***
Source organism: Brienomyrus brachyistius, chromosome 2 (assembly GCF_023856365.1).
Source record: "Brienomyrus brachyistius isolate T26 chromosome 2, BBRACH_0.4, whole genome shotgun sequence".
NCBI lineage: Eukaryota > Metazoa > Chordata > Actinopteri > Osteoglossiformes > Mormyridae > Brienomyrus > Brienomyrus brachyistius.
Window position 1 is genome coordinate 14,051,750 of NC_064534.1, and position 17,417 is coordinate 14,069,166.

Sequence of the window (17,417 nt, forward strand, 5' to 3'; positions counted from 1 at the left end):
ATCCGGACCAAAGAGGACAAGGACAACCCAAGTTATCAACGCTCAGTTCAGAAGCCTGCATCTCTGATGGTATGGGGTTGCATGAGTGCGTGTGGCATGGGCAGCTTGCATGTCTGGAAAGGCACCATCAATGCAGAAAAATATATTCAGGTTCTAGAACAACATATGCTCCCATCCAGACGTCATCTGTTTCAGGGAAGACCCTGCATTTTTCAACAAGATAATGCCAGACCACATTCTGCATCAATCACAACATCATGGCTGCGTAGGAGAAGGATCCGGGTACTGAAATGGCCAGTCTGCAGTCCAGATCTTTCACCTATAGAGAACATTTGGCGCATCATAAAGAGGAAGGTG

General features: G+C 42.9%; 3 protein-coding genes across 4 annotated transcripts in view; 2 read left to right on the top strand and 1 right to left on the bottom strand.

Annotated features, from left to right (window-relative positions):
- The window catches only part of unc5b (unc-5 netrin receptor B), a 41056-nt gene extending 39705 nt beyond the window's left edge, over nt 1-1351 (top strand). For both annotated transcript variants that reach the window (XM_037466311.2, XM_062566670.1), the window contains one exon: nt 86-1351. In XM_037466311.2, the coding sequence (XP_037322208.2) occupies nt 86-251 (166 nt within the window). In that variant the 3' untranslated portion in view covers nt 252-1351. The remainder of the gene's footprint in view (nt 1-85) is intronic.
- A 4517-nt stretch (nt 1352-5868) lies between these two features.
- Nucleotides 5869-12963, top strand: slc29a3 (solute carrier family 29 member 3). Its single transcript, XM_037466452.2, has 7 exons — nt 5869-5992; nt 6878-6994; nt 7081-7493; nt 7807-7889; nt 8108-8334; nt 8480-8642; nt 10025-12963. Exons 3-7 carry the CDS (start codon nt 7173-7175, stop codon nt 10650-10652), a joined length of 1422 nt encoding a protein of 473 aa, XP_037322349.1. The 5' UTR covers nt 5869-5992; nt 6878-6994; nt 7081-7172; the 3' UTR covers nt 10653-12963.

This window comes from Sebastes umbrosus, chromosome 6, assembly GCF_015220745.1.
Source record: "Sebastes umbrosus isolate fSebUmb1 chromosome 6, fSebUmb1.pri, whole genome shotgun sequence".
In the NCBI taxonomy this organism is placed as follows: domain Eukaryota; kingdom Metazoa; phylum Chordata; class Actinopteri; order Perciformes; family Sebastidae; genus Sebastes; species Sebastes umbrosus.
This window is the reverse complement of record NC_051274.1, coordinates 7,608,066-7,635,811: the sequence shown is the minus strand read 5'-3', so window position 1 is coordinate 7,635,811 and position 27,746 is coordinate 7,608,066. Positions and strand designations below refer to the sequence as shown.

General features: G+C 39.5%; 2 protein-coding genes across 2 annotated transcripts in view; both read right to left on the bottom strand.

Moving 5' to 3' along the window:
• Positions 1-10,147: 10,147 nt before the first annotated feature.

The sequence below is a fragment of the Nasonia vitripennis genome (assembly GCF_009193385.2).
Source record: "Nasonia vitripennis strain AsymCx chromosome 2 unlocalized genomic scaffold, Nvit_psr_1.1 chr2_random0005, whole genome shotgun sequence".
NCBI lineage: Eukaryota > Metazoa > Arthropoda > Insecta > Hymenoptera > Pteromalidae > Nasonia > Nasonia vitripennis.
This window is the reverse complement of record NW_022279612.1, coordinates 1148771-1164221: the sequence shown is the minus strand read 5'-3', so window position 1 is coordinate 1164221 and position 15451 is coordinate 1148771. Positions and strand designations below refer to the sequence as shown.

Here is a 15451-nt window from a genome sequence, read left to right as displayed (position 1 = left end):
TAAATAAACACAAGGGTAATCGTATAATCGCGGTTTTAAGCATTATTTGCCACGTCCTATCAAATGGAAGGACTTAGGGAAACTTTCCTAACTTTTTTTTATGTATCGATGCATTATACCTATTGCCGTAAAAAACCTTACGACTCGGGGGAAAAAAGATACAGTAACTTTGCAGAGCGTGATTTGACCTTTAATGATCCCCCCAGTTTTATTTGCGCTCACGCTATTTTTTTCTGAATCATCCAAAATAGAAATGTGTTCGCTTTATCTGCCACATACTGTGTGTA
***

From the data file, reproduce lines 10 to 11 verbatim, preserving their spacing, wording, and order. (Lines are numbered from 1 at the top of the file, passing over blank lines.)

- A 4517-nt stretch (nt 1352-5868) lies between these two features.
- Nucleotides 5869-12963, top strand: slc29a3 (solute carrier family 29 member 3). Its single transcript, XM_037466452.2, has 7 exons — nt 5869-5992; nt 6878-6994; nt 7081-7493; nt 7807-7889; nt 8108-8334; nt 8480-8642; nt 10025-12963. Exons 3-7 carry the CDS (start codon nt 7173-7175, stop codon nt 10650-10652), a joined length of 1422 nt encoding a protein of 473 aa, XP_037322349.1. The 5' UTR covers nt 5869-5992; nt 6878-6994; nt 7081-7172; the 3' UTR covers nt 10653-12963.